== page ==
WASHINGTON, DC - In an effort to help protect Rhode Island's forests and stem the spread of invasive insects, U.S. Senator Jack Reed (D-RI) today announced that the University of Rhode Island will receive a three-year $499,994 federal grant to research Hemlock Woolly Adelgid (HWA).

The Hemlock Woolly Adelgid is a tiny, non-native insect that kills eastern hemlock trees by feeding on the sap at the base of the hemlock needles, which causes the needles to change from green to gray and eventually kills the tree. The spread of this forest pest has had a harmful impact on ecosystems across Rhode Island and the eastern United States.

Hemlock trees have environmental, economic, and cultural significance in Rhode Island and their loss impacts both the environment and the local economy. According to the Rhode Island Department of Environmental Management, hemlocks provide a unique ecological component in Rhode Island's forests that is now threatened by HWA. Hemlock mortality is currently significant in the urban, suburban, and forested landscape of the Ocean State. Persons impacted by HWA include forest landowners, suburban property owners, and the nursery industry in Rhode Island.

"I am pleased the University of Rhode Island is receiving this federal funding to research invasive species and help protect our forest resources. URI is a leader in studying and monitoring invasive species. This federal investment will help URI researchers determine how invasive species like HWA spread across landscapes and develop a better understanding of how to help prevent future infestations," said Reed, a member of the Appropriations Subcommittee on Commerce, Justice, and Science (CJS) which oversees federal spending of National Science Foundation programs. "In Rhode Island, our quality of life and economic development correlate directly with the health of our environment and we must find ways to protect it."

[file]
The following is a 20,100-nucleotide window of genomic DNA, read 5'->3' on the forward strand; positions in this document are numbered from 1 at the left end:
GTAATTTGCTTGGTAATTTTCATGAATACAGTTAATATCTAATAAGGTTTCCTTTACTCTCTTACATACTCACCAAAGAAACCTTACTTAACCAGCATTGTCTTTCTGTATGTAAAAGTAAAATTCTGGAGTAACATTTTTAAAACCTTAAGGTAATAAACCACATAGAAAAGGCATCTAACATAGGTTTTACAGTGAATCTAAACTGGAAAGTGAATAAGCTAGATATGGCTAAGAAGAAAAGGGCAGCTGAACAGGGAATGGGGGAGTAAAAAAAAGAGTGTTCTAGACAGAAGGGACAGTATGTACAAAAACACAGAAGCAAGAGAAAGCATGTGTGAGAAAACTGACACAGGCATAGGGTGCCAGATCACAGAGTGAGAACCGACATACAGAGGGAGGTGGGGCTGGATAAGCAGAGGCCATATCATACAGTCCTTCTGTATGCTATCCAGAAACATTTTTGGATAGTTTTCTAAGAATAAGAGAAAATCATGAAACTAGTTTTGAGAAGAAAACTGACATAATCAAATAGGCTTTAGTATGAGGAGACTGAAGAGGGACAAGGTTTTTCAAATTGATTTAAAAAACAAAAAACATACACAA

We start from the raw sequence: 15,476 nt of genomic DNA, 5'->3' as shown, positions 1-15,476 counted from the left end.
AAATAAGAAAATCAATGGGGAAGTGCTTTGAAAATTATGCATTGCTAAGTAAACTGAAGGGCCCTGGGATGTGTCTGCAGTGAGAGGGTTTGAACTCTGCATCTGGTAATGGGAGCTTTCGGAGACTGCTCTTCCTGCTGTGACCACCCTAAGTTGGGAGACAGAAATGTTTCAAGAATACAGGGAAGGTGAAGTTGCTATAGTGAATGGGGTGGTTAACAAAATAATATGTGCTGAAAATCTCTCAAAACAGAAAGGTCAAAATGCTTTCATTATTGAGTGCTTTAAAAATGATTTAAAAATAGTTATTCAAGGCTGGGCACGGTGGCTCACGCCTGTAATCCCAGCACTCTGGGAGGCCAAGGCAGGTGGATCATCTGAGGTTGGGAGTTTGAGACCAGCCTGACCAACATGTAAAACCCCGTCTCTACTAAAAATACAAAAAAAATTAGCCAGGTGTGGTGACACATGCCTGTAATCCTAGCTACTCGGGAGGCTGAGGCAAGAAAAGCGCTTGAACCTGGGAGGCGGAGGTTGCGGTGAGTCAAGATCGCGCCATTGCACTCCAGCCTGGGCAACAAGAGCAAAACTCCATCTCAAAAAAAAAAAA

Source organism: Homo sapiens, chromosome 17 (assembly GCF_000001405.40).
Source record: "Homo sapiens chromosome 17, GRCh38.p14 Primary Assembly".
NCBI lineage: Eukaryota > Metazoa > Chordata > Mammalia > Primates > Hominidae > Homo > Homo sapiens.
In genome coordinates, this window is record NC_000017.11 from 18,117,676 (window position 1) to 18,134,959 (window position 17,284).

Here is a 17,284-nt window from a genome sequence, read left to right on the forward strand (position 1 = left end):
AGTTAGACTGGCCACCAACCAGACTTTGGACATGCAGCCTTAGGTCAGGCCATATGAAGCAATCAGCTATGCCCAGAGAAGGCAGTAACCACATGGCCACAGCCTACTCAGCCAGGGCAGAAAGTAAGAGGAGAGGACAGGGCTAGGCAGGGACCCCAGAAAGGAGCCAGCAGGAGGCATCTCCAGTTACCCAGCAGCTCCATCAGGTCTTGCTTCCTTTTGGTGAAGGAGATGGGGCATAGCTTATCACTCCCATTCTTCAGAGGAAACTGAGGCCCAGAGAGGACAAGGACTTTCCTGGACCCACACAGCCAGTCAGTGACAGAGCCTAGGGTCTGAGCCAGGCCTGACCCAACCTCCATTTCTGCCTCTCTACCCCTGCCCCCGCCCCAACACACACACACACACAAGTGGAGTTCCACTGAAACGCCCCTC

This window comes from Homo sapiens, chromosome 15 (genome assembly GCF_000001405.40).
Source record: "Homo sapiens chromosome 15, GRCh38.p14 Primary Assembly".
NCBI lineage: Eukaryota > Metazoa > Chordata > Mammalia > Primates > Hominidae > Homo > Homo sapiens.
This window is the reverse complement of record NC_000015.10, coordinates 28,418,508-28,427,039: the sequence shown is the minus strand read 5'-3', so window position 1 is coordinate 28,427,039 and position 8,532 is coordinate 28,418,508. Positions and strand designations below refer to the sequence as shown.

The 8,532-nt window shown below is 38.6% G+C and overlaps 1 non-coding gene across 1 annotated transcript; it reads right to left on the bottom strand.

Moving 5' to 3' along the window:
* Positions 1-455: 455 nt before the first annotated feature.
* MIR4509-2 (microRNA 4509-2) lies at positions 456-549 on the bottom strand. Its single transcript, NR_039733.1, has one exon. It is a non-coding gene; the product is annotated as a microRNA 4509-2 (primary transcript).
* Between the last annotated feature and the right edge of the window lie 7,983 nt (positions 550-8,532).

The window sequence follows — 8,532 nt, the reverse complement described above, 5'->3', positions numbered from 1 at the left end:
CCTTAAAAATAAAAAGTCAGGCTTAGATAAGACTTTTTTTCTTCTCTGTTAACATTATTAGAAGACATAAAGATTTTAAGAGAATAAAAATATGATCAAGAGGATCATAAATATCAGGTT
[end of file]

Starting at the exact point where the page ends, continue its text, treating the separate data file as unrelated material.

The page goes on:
The University of Rhode Island will use the grant, awarded by the National Science Foundation to Dr. Evan Preisser in the College of the Environment and Life Sciences, to research how HWA spreads across the landscape and invades new areas. The project will be conducted using mathematical modeling and genetic analysis combined with experimental work and field surveys.

"Understanding how and why invasive species spread across the landscape will help identify locations most at risk for infestation," said Preisser. "Such information is essential for protecting the health of hemlock stands in the Ocean State, and we're glad that the National Science Foundation has provided money for this effort."